Healthcare Economics Through the Inflation Reduction Act of 2022 and Beyond

January 19, 2023 by Alec Stone MA, MPA, ONS Government Affairs Director

Americans, on average, pay the highest prescription drug prices in the world and are struggling to afford the medications they need. Nearly 30% of adults report not taking their medicines (https://www.grassley.senate.gov/news/news-releases/grassley-colleagues-encourage-biden-administration-to-support-safe-importation-of-prescription-drugs-from-canada) as prescribed because of the cost. Expanding access to safe and affordable drugs in Canada can make a difference the millions of Americans

U.S. Senators Chuck Grassley (R-IA), Amy Klobuchar (D-MN), Angus King (I-ME), and Susan Collins (R-ME)

Sick. Americans are literally sick of the financial burden vulnerable patients endure because of high out-of-pocket, healthcare-related costs. The complicated and convoluted issue has no easy solution.

The narrow margins between both political parties have made almost all legislative initiatives either an overwhelming bipartisan effort or a nail-biting count won on a party-line vote. The August 2022 passage of the Inflation Reduction Act (https://www.congress.gov/bill/117th-congress/house-bill/5376/text) (IRA; H.R. 5376) fell into the latter category, with U.S. House of Representatives Democrats requiring a deciding majority vote from Vice President Kamala Harris to reach 51 before President Joe Biden signed it into law.

How the IRA Lowers Cost of Care

The latest law is the third that two different administrations implemented to jump start the economy and protect the public during the COVID-19 pandemic. First came the Coronavirus Aid, Relief, and Economic Security Act of 2020 and the Coronavirus Response and Consolidated Appropriations Act of 2021, which provided (https://www.congress.gov/bill/116th-congress/senate-bill/3548/cosponsors) emergency assistance and health care for individuals, families, and businesses affected by the pandemic; then, the American Rescue Plan Act of 2021 strengthened the healthcare workforce (https://www.congress.gov/bill/117th-congress/house-bill/1319/text) and funded additional opportunities to confront COVID-19.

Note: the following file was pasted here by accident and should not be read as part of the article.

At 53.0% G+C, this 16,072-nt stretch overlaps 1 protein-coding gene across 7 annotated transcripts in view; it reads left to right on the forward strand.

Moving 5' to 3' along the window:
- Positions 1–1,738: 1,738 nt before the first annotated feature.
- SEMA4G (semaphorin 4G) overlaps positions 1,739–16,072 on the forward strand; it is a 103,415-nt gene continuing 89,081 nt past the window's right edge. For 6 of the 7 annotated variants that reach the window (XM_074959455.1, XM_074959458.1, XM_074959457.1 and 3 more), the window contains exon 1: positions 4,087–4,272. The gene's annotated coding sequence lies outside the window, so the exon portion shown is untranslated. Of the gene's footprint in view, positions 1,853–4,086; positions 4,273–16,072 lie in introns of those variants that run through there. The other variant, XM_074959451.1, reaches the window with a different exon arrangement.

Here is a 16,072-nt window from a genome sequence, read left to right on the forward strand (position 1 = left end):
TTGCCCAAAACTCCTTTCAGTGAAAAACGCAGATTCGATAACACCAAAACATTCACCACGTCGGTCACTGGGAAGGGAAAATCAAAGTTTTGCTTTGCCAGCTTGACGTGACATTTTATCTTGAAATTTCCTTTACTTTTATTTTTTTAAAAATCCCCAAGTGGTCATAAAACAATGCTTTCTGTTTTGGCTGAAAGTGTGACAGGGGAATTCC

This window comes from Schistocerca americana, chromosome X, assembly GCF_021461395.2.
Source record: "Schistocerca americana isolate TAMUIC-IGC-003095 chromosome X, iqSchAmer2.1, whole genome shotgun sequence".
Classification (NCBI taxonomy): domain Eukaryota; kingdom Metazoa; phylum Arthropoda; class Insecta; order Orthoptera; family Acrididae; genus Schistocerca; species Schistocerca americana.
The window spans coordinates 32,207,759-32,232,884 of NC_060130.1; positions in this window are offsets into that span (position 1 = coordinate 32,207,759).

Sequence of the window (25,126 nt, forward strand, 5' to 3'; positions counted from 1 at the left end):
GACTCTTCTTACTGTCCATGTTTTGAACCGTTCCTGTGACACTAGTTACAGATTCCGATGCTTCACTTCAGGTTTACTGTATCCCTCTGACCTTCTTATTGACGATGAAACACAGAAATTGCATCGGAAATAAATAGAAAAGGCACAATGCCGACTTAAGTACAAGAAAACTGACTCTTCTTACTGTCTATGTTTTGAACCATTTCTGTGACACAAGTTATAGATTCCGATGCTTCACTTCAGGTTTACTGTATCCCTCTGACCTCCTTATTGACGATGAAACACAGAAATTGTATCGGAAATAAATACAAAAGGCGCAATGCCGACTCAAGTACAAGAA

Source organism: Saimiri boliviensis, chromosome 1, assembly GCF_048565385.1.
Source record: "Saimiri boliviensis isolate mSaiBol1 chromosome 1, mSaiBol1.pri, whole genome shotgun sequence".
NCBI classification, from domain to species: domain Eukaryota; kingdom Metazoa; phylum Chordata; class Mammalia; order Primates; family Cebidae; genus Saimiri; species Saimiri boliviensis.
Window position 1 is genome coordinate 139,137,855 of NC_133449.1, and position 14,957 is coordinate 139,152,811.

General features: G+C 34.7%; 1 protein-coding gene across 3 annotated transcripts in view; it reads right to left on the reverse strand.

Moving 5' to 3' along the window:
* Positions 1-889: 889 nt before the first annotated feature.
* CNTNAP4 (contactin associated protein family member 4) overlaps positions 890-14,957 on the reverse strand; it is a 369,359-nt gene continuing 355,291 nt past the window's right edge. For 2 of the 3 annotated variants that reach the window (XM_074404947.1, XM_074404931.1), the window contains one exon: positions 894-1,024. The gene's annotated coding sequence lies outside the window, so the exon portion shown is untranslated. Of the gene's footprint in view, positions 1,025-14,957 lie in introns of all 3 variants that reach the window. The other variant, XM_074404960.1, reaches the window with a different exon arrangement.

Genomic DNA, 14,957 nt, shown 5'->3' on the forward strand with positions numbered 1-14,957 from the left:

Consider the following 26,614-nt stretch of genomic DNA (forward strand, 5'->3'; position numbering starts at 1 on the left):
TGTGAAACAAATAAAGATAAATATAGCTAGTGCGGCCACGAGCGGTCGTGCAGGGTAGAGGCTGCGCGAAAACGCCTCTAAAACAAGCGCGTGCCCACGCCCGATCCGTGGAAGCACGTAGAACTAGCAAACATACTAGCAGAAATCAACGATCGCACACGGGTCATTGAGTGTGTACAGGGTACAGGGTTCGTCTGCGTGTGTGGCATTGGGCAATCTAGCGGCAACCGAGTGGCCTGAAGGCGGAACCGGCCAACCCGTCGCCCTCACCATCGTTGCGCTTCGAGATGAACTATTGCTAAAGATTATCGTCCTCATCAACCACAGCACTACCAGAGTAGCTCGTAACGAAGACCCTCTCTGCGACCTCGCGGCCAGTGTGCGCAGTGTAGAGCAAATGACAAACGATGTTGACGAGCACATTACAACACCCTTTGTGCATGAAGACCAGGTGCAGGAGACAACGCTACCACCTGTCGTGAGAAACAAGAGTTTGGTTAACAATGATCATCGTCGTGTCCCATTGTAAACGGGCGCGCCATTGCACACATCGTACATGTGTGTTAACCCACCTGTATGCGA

Initially dubbed Build Back Better (https://www.whitehouse.gov/build-back-better/) (BBB) by the Biden-Harris administration, the IRA:

During the contentious 2022 midterm election season, BBB’s politics and price tag were too steep for many U.S. senators to swallow, and sponsors had to break the bill into smaller sections for it to pass. Legislation that specifically lowered the costs of prescription medications already had bipartisan support from U.S. Senators Maria Cantwell (D-WA) and Chuck Grassley (R-IA), who previously introduced the Prescription Pricing for the People Act of 2021 (https://www.congress.gov/bill/117th-congress/senate-bill/1388) to “report about anticompetitive practices and other trends within the pharmaceutical supply chain that may impact the cost of prescription drugs” and encourage more transparency in the supply chain.

BBB died before it gained any traction, but its demise drove Biden and the U.S. Congress to collaborate on compromise language that might pass. During the August 2022 White House ceremony where he signed IRA into law, Biden harkened promises to lower prescription drug costs during his first years in the U.S. Senate and how they were finally delivered with the new legislation.

“We’re giving Medicare the power to negotiate those prices now, on some drugs,” Biden said (https://www.whitehouse.gov/briefing-room/speeches-remarks/2022/08/16/remarks-by-president-biden-at-signing-of-h-r-5376-the-inflation-reduction-act-of-2022/).This means seniors are going to pay less for their prescription drugs while we’re changing circumstances for people on Medicare by putting a cap of $2,000 a year on their prescription drug costs. That means if you’re on Medicare, you’ll never have to pay more than $2,000 a year, no matter how many prescriptions you have, whether it’s for cancer or any other disease.”

IRA Is One Part of the Affordable Care Puzzle

Although the IRA is a historic piece of legislation in its scope, more work needs to be done to expand its provisions to more populations and types of health care. In focus groups across party affiliations, Americans still say they are overwhelmingly concerned (https://www.kff.org/health-costs/poll-finding/public-opinion-on-prescription-drugs-and-their-prices/) about the costs of health care on their family’s finances. They want to see their representatives work together to solve issues that have direct impact on their access to affordable treatments and cares. Survey results indicate (https://www.kff.org/health-costs/poll-finding/public-opinion-on-prescription-drugs-and-their-prices/) that large majorities want the U.S. Congress to find remedies to health care’s barriers, including (https://www.kff.org/health-costs/poll-finding/kff-health-tracking-poll-march-2022/):

ONS Perspective

As the U.S. Congress settles into its 118th session, it might be able to find consensus under the guise of creating mechanisms for affordable health care. The IRA is just the first step in the opening salvo of a conversation that encompasses the entire political ideologic spectrum. Few issues resonate with policymakers as much as prescription medication costs.

Oncology nurses are patient-centered cancer educators who are driven to help make care accessible to all. Nurses must use their passion and educational skills to lend their expertise to the discussion and ensure that patients are put first in high-quality healthcare management.


Copyright © 2023 by the Oncology Nursing Society. User has permission to print one copy for personal or unit-based educational use. Contact pubpermissions@ons.org for quantity reprints.